“The ‘right guy’ is an illusion, you understand that? Start living your lives!” – Samantha
THE pilot episode is about “the mid-thirties power flip”, where men perceive a shifting of power in their favour and women – earning their own money and setting their standards high – find once-plentiful dates are drying up.
This premise has not dated. At all. Was this phenomenon particular to late-1990s New York? Is it even a real thing? The idea is explored pretty thoroughly, especially given how much the pilot episode needs to do in terms of establishing characters and overall tone.
The biggest weakness of the episode is that case study doesn’t seem representative of the power-flip trend. The guy just seems unhinged – and it’s also pretty distracting that the unsuspecting “English” woman he dates and dumps speaks with an Australian accent.
Charlotte blows off the girls to meet a new man, and karma sees to it that he ends up sleeping with Samantha instead. That’ll learn her … or will it? We’ll see.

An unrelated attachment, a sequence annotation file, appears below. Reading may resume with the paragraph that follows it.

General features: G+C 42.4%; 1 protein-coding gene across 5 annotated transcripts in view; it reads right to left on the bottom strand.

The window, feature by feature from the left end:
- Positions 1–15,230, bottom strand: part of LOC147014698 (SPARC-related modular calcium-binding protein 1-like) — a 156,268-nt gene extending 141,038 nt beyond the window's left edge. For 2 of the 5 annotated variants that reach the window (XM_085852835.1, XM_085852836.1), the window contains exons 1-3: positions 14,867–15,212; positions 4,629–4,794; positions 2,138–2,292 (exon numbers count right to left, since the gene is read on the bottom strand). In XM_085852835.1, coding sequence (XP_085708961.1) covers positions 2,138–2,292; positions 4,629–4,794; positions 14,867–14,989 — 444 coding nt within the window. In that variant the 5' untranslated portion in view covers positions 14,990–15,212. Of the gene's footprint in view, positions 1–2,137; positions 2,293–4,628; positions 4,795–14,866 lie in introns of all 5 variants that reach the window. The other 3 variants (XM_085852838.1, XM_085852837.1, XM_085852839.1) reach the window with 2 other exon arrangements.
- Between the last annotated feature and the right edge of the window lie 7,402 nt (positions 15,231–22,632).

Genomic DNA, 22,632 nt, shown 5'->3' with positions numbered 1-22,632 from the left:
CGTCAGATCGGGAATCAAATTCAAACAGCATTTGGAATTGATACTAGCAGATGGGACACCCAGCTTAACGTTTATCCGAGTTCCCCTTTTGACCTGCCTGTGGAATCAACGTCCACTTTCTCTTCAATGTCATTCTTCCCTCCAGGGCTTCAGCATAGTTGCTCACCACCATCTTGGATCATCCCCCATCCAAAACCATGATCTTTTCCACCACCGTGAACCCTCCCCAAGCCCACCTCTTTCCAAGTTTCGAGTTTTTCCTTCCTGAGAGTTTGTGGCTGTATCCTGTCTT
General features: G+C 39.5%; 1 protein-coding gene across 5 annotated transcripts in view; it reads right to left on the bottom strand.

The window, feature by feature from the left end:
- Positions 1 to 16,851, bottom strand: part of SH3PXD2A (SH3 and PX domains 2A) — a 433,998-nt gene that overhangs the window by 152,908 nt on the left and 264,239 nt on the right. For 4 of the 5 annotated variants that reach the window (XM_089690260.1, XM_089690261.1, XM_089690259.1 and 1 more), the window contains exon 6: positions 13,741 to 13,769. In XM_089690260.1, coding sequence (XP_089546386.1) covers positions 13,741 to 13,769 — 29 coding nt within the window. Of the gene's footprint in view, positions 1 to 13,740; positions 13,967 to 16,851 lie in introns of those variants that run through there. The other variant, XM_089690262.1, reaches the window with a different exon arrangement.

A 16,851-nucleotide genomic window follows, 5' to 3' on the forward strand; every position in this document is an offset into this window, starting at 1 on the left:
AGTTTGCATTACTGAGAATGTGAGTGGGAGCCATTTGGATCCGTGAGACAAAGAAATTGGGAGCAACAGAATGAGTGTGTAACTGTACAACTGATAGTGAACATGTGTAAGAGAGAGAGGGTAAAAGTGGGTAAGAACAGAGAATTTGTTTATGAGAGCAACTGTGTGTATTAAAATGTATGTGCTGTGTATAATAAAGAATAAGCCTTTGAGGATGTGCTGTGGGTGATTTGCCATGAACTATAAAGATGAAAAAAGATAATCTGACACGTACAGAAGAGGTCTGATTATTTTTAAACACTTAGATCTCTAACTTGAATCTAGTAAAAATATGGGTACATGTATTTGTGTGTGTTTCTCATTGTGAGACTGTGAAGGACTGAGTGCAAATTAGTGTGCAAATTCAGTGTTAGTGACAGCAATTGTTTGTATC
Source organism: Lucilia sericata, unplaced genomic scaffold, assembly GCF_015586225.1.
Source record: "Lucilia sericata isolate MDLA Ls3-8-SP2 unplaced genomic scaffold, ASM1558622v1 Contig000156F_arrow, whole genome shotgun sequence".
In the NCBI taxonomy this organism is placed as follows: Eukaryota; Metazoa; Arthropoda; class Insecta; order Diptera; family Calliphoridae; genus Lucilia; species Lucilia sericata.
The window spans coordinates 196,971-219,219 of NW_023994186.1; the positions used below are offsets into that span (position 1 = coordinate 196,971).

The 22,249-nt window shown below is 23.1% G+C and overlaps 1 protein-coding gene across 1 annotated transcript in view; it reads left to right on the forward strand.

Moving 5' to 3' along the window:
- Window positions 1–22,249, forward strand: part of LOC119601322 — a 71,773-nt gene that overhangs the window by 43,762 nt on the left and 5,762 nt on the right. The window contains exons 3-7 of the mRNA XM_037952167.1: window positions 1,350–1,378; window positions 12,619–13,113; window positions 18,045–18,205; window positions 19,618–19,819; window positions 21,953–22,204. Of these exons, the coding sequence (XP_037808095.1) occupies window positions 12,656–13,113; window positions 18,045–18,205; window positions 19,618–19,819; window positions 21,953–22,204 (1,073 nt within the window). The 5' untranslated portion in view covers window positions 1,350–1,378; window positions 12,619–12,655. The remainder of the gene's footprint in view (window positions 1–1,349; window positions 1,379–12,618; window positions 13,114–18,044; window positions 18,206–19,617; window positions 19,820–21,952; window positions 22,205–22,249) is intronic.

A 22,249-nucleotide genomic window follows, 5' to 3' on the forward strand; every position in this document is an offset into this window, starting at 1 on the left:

Mr Big is really quite camp, and his saxophone-heavy scenes still feel ridiculous. It’s just not plausible that the writer of a Sex and the City column would have an epiphany with six series worth of consequences just because some rich guy told her he had – gasp! – been in love.
Carrie’s column: “Was it true? Were women in New York really giving up on love and throttling up on power?”
Fashion: Controversially, I like all the hairstyles in this episode. There’s a lot of volume going on, and even some frizz. There are frown lines on foreheads too, and it’s depressing to realise that in 2014 this is noteworthy.
Puns: Zero. Early Sex and the City did not have puns. Interesting.